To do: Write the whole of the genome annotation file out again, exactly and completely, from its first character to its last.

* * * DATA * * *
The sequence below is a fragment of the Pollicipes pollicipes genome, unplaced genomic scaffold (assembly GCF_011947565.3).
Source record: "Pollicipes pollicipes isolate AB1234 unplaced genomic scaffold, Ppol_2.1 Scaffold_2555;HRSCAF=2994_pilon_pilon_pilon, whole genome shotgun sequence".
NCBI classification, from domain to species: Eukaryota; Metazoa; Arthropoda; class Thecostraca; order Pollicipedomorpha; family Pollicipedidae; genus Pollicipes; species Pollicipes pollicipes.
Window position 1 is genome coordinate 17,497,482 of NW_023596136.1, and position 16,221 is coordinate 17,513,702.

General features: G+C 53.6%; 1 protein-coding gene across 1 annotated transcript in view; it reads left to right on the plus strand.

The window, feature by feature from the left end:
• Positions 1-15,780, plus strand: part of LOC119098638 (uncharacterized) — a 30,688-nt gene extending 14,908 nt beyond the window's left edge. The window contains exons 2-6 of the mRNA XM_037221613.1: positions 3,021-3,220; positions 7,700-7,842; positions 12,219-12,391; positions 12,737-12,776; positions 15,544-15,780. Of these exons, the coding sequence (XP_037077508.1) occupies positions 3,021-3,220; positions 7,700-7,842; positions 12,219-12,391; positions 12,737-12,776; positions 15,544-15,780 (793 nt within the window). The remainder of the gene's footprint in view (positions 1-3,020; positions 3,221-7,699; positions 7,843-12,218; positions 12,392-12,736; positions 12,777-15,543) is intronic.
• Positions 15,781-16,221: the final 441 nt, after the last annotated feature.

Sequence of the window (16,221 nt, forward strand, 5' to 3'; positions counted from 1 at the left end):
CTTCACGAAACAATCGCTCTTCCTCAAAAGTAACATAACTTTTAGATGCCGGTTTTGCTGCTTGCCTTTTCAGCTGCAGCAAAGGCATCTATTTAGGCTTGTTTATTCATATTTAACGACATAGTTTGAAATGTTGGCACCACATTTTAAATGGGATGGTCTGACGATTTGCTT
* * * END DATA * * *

The sequence below is a fragment of the Pollicipes pollicipes genome, unplaced genomic scaffold (assembly GCF_011947565.3).
Source record: "Pollicipes pollicipes isolate AB1234 unplaced genomic scaffold, Ppol_2.1 Scaffold_2555;HRSCAF=2994_pilon_pilon_pilon, whole genome shotgun sequence".
NCBI classification, from domain to species: Eukaryota; Metazoa; Arthropoda; class Thecostraca; order Pollicipedomorpha; family Pollicipedidae; genus Pollicipes; species Pollicipes pollicipes.
Window position 1 is genome coordinate 17,497,482 of NW_023596136.1, and position 16,221 is coordinate 17,513,702.

General features: G+C 53.6%; 1 protein-coding gene across 1 annotated transcript in view; it reads left to right on the plus strand.

The window, feature by feature from the left end:
• Positions 1-15,780, plus strand: part of LOC119098638 (uncharacterized) — a 30,688-nt gene extending 14,908 nt beyond the window's left edge. The window contains exons 2-6 of the mRNA XM_037221613.1: positions 3,021-3,220; positions 7,700-7,842; positions 12,219-12,391; positions 12,737-12,776; positions 15,544-15,780. Of these exons, the coding sequence (XP_037077508.1) occupies positions 3,021-3,220; positions 7,700-7,842; positions 12,219-12,391; positions 12,737-12,776; positions 15,544-15,780 (793 nt within the window). The remainder of the gene's footprint in view (positions 1-3,020; positions 3,221-7,699; positions 7,843-12,218; positions 12,392-12,736; positions 12,777-15,543) is intronic.
• Positions 15,781-16,221: the final 441 nt, after the last annotated feature.

Sequence of the window (16,221 nt, forward strand, 5' to 3'; positions counted from 1 at the left end):
CTTCACGAAACAATCGCTCTTCCTCAAAAGTAACATAACTTTTAGATGCCGGTTTTGCTGCTTGCCTTTTCAGCTGCAGCAAAGGCATCTATTTAGGCTTGTTTATTCATATTTAACGACATAGTTTGAAATGTTGGCACCACATTTTAAATGGGATGGTCTGACGATTTGCTT